In 2013 I was interviewing John Mackey, the founding CEO of Whole Foods, and he shared an insight that has resonated with me to this day, “Businesses cannot survive without profits, just like my body can’t survive without producing red blood cells, but my purpose is not to produce red blood cells.” Today, that concept has moved center stage as enterprises focus deeply on becoming purpose-driven companies.
So, on May 18, Women Business Collaborative had a CEO roundtable where four leaders shared valuable insights on becoming a great, purpose-driven company as well as on personal success. At the core of being purpose-driven is creating parity, and at the heart of that is gender parity. Below are some important quotes from the four CEOs.
Susan K. Neely, president and CEO of the American Council of Life Insurers (ACLI) talked about women and equity, “Women face unique challenges when it comes to living healthy and financially secure lives, including the gender pay and savings gaps. The life insurance industry is advancing solutions that break down barriers and expand opportunities for women.” She then elaborated on the role of a leader, “One of the most important powers that we have as leaders is our ability to lift up the voices of our teammates and make sure they are heard and valued. By fostering a culture of diverse thought and perspective, we make our organizations and world better.”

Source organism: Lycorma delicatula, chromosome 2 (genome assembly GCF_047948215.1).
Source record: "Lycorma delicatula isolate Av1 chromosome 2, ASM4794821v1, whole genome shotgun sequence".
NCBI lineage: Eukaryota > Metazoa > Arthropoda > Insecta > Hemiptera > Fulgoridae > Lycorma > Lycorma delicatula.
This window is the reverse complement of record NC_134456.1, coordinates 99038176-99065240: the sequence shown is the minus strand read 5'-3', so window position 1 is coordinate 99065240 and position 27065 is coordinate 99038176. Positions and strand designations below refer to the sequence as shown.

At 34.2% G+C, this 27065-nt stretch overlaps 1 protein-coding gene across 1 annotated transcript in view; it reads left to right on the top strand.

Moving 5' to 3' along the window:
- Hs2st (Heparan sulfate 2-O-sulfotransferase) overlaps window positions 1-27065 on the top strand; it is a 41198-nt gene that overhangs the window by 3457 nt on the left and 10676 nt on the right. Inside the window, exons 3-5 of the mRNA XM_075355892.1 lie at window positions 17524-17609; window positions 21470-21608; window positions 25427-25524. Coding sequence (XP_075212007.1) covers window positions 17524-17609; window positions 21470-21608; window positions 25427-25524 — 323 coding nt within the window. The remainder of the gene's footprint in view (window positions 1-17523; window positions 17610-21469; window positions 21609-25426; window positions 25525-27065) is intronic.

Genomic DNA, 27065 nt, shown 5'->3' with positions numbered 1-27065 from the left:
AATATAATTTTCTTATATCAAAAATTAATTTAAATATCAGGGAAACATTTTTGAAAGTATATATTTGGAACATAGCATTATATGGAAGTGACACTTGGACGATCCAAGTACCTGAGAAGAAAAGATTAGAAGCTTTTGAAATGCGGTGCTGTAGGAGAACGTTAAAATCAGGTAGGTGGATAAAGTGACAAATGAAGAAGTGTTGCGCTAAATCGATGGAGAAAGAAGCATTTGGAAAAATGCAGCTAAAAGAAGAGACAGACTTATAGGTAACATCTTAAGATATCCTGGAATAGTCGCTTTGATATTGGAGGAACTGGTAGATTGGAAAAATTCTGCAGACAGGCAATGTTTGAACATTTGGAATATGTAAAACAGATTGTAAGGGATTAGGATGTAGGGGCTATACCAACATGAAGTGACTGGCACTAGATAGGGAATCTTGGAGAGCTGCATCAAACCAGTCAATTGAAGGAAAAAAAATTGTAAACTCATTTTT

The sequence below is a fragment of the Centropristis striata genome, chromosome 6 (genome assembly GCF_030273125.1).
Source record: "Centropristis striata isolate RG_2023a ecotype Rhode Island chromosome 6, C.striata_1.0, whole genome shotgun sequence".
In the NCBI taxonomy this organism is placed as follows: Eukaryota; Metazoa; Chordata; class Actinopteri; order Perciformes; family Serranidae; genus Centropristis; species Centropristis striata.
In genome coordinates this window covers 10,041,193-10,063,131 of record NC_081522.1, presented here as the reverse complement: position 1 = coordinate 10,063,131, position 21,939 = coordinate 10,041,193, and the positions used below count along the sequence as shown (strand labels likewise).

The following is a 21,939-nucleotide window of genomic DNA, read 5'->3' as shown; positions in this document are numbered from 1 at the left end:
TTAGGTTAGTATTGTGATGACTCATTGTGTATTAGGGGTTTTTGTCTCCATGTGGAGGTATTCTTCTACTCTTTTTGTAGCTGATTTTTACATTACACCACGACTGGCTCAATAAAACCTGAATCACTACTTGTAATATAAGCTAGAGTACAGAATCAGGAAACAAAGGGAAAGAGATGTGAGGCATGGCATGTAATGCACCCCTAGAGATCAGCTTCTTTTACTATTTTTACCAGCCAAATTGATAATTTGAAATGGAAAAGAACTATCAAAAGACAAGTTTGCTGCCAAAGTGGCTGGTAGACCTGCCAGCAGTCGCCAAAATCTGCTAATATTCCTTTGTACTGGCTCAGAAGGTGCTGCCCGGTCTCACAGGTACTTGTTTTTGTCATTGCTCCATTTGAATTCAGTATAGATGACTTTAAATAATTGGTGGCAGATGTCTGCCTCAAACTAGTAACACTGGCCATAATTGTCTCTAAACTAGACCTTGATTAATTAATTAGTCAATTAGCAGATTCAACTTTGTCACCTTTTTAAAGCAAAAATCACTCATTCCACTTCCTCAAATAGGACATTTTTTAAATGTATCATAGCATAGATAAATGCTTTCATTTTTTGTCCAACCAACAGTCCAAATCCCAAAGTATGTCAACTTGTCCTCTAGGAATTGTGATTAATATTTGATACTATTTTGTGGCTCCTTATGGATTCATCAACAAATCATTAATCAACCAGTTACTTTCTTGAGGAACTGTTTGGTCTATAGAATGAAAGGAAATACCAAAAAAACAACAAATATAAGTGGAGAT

Dan Dye, CEO of Ardent Mills, cited as a top 10 culture in America shared an insight on gender parity, “Organizations need to be genuinely committed to gender parity and diversity. We need to challenge excuses and rationalizations and break down barriers. For example, in our operations and plant settings there has been a history of predominantly male employees. To help tackle this, we invested in better locker rooms and facilities for women, we gave women a voice through various channels to help identify challenges, and we actively participate in industry meetings and events to raise the issues, challenges and opportunities more broadly and provide bold industry leadership.”
Suneera Madhani, founder and CEO, of the unicorn company Stax, an innovative tech company that radically simplifies the payment ecosystem, communicated some startling facts about gender equity, “Less than 2% of female founders ever break a million in revenue, less than 1% of capital goes to minorities, and it’s in the decimals when it comes to women of color. There’s a lot of dialogue happening, but the statistics are not changing. It’s time to change the statistics, and it starts with holding businesses accountable and venture capitalists accountable to support women and women in business because nothing bad happens when women make more money.”
Steve White, president and special counsel at Comcast, shared advice from the other side of the coin — personal success, “As you envision and plan your career with the plan of reaching the c-suite you need to think about it in three phases….getting there; staying there; and ensuring the right people succeed you. This requires a very deliberate plan and approach for success”. He further pointed out a major reality of success, “Reaching the highest levels of success is never a straight line; the road to success is actually a crooked road; getting comfortable with uncertainty.”
In summary, I believe the great companies of the future will create equal opportunity where everyone can bring their authentic self to the table. And when we do that, true purpose emerges and we collectively help elevate business, the economy and society.